Specials: Interviews: Alan Wake:

Interview with Oskari Oskari Häkkinen (Remedy Entertainment)



AC: Hello Oskari, thank you for taking the time for this Interview. Maybe we could start with you introducing yourself to our readers?

Oskari: Sure, my name is Oskari Häkkinen and I'm the head of Franchise Development at Remedy.

AC: How did you come to develop a "Psychological Action Thriller" after telling a classic "Film Noir" Story with Max Payne?

Oskari: That's a good question. You know, Max Payne was a long love story for Remedy as well. I mean we spent a lot of time on Max Payne. We wanted to go and try something new. We were really fortunate that after the Max Payne series, we were able to take our time prototyping and thinking of what our next project was going to be, and we came up with the concept of Alan Wake, where light and darkness play an extremely important role. Not only for the action and the combat but also for the story. But, you know, this is a Remedy game, so fans of our previous work will definitely recognize certain things that make it a Remedy game. On the one hand it's a story driven single player experience that has a very strong story to it. But on the other hand it's a cinematic movie- like action game. We learned how to use cameras in a unique way in Max Payne, and we've definitely applied some of those lessons to this game as well - but in a different way, more in a thriller way if you like. There are classic thriller moments when your enemies attack you, and you are the prey we can pan the camera back to give you a bit more time. You're still in control, but we give you a bit more time to react and to get your pulse and heart going. And we have those cinematic moments as well when your enemy is just about to attack you and you manage to dodge out of the way, it activates a cinematic dodge and that accentuates the moment and it feels really rewarding to the player. We've done that with a lot of things in Alan Wake, so you'll definitely recognize it as a Remedy game, but it's a different premise and it's a different core combat and it's a different story.

AC: Why does Alan suffer from Insomnia?

Oskari: Alan Wake hasn't managed to write anything in two years and he's had a lot of problems in life because of his problems with his work. He's having problems in his marriage and he's under a lot of stress. He's getting pressure from his wife Alice, because she wants him to write. Because when he's writing, he's happier and their marriage is better. He's also getting a lot of pressure from his literary agent. He's on commission: he wants him to write because he's not making money. He's getting a lot of pressure from the public and he's getting a lot of pressure from paparazzi as well, asking "When is your next book coming out?". He's been a successful writer of crime novels about a New York detective and they were a massive success. And after that success he hasn't been able to write. So obviously, when you're under a lot of stress, it brings on insomnia.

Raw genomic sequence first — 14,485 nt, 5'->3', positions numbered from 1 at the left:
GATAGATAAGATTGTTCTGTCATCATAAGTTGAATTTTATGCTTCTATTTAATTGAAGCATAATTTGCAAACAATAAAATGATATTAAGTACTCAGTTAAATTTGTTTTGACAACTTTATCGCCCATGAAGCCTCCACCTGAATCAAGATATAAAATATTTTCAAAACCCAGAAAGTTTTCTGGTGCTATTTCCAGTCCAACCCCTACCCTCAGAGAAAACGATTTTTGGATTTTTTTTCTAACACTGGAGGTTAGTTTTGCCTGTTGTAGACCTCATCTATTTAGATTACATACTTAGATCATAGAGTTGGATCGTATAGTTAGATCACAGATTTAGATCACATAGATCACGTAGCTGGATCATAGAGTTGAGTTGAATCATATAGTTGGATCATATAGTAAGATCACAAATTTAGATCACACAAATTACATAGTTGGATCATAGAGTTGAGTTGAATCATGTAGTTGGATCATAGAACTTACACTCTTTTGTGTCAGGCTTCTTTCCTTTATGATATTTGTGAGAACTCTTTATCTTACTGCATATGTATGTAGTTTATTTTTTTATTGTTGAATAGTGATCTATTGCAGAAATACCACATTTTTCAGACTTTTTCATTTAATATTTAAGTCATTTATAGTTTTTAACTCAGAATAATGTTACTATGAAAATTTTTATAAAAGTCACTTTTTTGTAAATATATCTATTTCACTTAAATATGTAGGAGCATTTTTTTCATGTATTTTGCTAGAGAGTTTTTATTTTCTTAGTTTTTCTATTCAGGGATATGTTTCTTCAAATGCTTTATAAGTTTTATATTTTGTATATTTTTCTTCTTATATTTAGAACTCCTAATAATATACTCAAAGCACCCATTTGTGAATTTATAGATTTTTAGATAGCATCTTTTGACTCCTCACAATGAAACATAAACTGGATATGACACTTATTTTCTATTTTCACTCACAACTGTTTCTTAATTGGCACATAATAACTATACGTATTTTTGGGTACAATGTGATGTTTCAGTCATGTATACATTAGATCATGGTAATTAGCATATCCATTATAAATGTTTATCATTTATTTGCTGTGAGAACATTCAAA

AC: Are you afraid of the dark?

Oskari: Personally I'm not afraid of the dark, but I can give you a little nugget of information if you like. Wake's wife, Alice, is afraid of the dark. In the start of the game, Alice tries to explain to Alan what it feels like to be afraid of the dark. And in the game Wake says that he doesn't really understand what she's trying to explain, but trying to comfort her anyway. The thing about Alan Wake is that every player that plays it will understand what it's like to be afraid of the dark.

Ulrika: Oh fun, that sounds like the kind of game for me... to play with many people around and bright lights on...

Oskari: (laughs)

AC: Horror and thriller games depend on a very intense atmosphere, how did you realize that for Alan Wake?

Oskari: I hope that we've got a very "edge of your seat" intense atmosphere; I feel it and you've just played through it, so hopefully you felt that too. There's a huge difference between horror and thriller, so it's not to say that this is fact, but my opinion is that in video games horror is more about what's actually happening on the screen: it's about the blood and the guts and what's coming after you there just at that moment. Whether it's crab monsters or whatever, it's the kind of horror that's there and it's clear and present. It's in your face. And thriller is more about things that are not necessarily happening, but you think might happen. And this can be brought about by so many different types of cues, so it can be the weather, it can be the audio cues, it can be the music, the soft violin strings that make the hairs stand up in the back of your neck. Those are the thriller moments there and it's about what you think is going to happen. Regardless whether it's going to happen or not.

AC: How important is sound design?

Oskari: Sound design is extremely important in a thriller. I mean you have to get everything right. So we have a in-house composer that did the score for Alan Wake, but just two weeks ago, and it's in this build now. We had a live orchestra in Halle in Germany and we've got the live strings in there, so the warmth of those strings really give you the cold shivers. We use Sound Deluxe, they're a partner of ours, for other audios as well. Audio is hugely important in a thriller in order to get that right atmosphere.